School will be closed if special session on pension reform is called by Governor

By Ed Salerno, Reporter
Eric Clark of Kelly, Galloway, Smith and Goal- sby PSC, and the Pendle- ton County School Board
auditor, presented the
annual report on the finan- cial state of the district at
the Nov. 16, 2017 School
Board Meeting. The news
for the most part was good
showing an increase in rev- enue, due largely to
increased tax revenues,
debt reduction and the
movement of funds into
the general fund. The Food
Service funds showed an
increase as well. As to the
bottom line incoming rev- enue exceeded expenses.
This good news led the
board to accept Superin- tendent Anthony Strong’s
recommendation to
approve the audit as presented.
At the start of the meet- ing Darell Pugh, Principal
of Northern Elementary
School (NES), introduced
Heather Shields, Art
Teacher at NES who did a
report on her art program.
Shields presented a
small canvas and easel to
each board member from
her Art Club. She referred
to her program as disci- pline based teaching/artis- tic behavior. Each grade
did work connected to a
particular discipline. The
fifth grade worked on char- coal drawings, the fourth
grade made crystals, first
and second did guided
drawings, kindergarten
worked with pumpkin
expressions on pumpkin
faces, to name a few. Schields also pointed out
that parents can go to the
web site Artsonia to view
their children’s art, make
comments on it and pur- chase a variety products
with their children’s art
work on it, coffee cups for
example. In all, it was a
well received presentation.
Board members com- plimented Shields during
their comments portion of
the meeting and Dr. Strong,
during his report, noted
that the possible up coming
special session of the legis- lature dealing with pension
reform looks to be a com- promise debate between
the Governor’s proposal
and a variety of others.
During the audience
comments portion of the
meeting Reverend Dale
Beighle offered a beautiful
prayer.
As to the action agenda,
the following items were
recommended by Dr.
Strong and approved by
the school board.
• The 2016-17 audit,
• The 2017-18 compre- hensive improvement plan,
• The BG-4 contract
closeout form for the work
at Pendleton County’s
High School and Middle
School,
• BG-5 project closeout
for the NES Sanitary Sewer
Replacement,
• Resident contracts for
students from Harrison
County Schools coming to
Pendleton County Schools,
• Approval for the
Superintendent to close
schools in the event the
Governor calls a Special
Legislative Session for
presentation and debate of
proposed pension plans.
Strong noted that if the
SCHOOL Page 3 @ falmouthoutlook.com

Candidates file papers for 2018 May Primary

The following individuals
from Pendleton County
have filled out the required
paperwork and announced
their decision to run for a
public office position in
the 2018 May Primary.
The names of the candi- dates and positions they
are seeking are listed.
• Alan Whaley, Magis- trate District 1, Rep.
• Edwin Quinn, Sheriff,
Rep.
• Billy Todd Dennie,
Sheriff, Dem.
• Rick Mineer, Magistrate
District 4, Dem.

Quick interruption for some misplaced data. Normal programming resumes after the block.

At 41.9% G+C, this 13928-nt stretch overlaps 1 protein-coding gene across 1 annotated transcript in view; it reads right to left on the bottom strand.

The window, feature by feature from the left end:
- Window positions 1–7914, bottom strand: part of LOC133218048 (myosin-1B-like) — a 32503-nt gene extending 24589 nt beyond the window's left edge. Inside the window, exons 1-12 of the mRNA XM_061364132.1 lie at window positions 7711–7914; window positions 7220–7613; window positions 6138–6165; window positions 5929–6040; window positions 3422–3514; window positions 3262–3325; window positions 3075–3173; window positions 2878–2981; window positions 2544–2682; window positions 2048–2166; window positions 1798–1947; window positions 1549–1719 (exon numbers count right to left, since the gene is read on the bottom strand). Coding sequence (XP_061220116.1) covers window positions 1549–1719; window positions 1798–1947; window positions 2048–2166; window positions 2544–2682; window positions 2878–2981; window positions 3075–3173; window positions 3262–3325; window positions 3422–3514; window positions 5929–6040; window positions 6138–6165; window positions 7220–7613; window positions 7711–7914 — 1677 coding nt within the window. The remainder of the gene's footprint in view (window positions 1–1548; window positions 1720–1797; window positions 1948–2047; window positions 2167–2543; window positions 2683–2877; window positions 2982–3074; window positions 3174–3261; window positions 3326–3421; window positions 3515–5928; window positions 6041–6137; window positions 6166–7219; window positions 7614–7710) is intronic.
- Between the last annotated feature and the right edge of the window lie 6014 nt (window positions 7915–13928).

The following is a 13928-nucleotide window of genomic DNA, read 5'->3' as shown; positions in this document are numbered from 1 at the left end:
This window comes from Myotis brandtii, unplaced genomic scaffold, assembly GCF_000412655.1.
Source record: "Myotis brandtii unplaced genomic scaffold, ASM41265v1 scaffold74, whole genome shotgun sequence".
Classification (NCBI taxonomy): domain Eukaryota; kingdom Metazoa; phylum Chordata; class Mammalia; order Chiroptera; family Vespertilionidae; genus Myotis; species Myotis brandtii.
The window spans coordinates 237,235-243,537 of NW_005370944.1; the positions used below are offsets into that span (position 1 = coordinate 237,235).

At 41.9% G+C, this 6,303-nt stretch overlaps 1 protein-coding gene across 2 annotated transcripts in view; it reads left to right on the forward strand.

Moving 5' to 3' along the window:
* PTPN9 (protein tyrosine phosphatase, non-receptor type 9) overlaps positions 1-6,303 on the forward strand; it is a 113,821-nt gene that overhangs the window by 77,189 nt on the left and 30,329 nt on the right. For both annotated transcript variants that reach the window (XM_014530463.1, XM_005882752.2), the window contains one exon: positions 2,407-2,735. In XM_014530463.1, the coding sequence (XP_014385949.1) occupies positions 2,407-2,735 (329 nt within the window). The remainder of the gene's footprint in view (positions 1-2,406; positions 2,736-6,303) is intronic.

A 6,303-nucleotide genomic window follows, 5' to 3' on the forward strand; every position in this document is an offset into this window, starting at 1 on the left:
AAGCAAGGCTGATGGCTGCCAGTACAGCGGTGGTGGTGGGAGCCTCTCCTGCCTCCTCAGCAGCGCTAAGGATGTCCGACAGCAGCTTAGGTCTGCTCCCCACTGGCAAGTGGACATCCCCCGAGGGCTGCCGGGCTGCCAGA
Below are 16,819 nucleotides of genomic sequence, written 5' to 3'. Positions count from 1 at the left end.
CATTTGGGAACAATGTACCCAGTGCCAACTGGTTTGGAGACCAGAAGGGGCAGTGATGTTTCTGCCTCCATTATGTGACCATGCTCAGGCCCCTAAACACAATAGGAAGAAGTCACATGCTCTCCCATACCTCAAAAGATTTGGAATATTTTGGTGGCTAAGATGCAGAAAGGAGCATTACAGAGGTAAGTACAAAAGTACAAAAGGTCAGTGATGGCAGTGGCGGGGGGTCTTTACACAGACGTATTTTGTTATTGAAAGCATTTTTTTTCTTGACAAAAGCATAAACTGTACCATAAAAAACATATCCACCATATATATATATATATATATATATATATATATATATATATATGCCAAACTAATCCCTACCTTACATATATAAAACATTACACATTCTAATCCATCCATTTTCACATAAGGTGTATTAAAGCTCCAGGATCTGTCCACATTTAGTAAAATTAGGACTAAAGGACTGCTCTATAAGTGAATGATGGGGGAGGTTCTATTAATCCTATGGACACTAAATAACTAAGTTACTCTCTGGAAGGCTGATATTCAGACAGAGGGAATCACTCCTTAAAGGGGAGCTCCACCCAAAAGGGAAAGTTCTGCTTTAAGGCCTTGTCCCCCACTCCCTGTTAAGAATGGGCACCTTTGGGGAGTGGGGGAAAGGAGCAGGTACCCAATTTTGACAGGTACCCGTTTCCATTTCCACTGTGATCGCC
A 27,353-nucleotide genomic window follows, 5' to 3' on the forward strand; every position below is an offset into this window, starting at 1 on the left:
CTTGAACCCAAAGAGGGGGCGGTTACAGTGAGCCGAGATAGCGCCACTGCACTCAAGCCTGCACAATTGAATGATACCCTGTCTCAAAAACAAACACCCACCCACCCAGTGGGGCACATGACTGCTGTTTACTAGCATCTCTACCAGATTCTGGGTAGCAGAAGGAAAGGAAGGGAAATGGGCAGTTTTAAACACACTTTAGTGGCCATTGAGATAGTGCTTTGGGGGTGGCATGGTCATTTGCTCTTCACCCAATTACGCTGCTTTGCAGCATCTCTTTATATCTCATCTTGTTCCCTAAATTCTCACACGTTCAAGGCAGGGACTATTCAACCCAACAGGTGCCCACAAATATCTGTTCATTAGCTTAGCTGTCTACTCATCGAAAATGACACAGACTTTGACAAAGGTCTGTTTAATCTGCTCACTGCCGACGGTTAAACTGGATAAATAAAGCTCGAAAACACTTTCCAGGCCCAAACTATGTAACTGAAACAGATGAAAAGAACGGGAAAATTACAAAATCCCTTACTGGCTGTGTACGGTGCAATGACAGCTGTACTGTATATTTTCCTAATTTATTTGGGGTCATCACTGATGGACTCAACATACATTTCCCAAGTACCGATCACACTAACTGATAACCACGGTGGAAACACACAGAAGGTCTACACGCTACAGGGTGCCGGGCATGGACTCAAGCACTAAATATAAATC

• Ken Kells, Jailer,
Dem.
• David S. Fields,
County Judge Executive,
Rep.
• Darrin W. Gregg,
Magistrate District 3, Rep.
• Bobby Fogle, Magis- trate District 3, Dem.
• Joshua Plummer,
Magistrate District 2, Rep.
• Christopher Thompson,
Magistrate District 3,
Dem.
This list was provided
by the County Clerk’s
Office and it will be updated
as more people file for
office

Father shoots his son in foot during argument

By Keith Smith, Reporter
Pendleton County Deputy
Sheriff Cody Fasse
responded to an emergency
call concerning a domestic
dispute on Highway 22 this
past weekend according to
reports from the 911 Emergency
Dispatch Center.
This was not the first
time the Pendleton County
Sheriff Office has had to
respond to the home of
Dennis and Rose Howard,
as the father has a domestic
violence order against his
son, Vernon Howard.
According to reports,
Rose Howard called in that
her husband had shot her
son. The son and his girlfriend
had gotten into an
argument and the son started
to take it out on his dad.
The son was tearing up
the house while dad was
sitting against a wall with a
.22 rifle.
At some point, the dad
shot his son in the foot. He
took the magazine out and
put the gun on the ground
before law enforcement
arrived and there were no
other incidents.
Ray Dowers of the Falmouth
Police Department
responded to assist at the
scene. Pendleton County
EMTs and the Falmouth
Fire Department were also
dispatched as Vernon Howard
was Air Cared to an
area hospital.
The incident is currently
under investigation and
no charges have been filed
on anyone involved at this
point.

Hart seeking re-election as State Representative

Kentucky House of
Representative from the
78th District, Mark Hart,
signed the paperwork to
make it official that he
would be seeking re-election
to his current position.
“It has been an honor
serving all the people of the
78th District. I look forward
to seeing as many of
the voters as I possibly can
over the next year,” said
Representative Hart.
The Pendleton County
native was part of a historic
freshmen class that saw the
Republican party reclaim
control of the House for the
first time in nearly 100
years.
The 78th District serves
Harrison County, Pendleton
County and parts of Scott
County.
“I humbly ask for your
support for another term.
Allow me, a member of the
Majority, to continue to
represent you and be your
voice in Frankfort,” Hart
added.

Falmouth City Council revamping personnel policy of city employees

By Ed Salerno, Reporter
Falmouth City Council,
on the recommendation of
the Personnel Committee,
began the unenviable task
of revamping the entire
personnel policy for the
employees of the City of
Falmouth at its Nov. 20,
2017 special meeting. In
an effort to tackle this project
in a methodical and
thoughtful manner and in
consideration of the
upcoming holiday season,
council began with the section
dealing with holidays.
As reported by City Clerk
Chrissy O’Hara, the report
council had in hand was
the result of the efforts of
the Kentucky League of
Cities (KLC), the Personnel
Committee and O’Hara.
As council agrees to
adopt each section they
must go back to KLC for
their review. As to the
details agreed upon by the
council with regard to holidays,
they included a list
and number of all paid
holidays, overtime as it
relates to holidays, when
one might not get holiday
pay, how much pay each
employee would get for
their holiday and the need
to refer to the details as set
out in the individual
department job descriptions.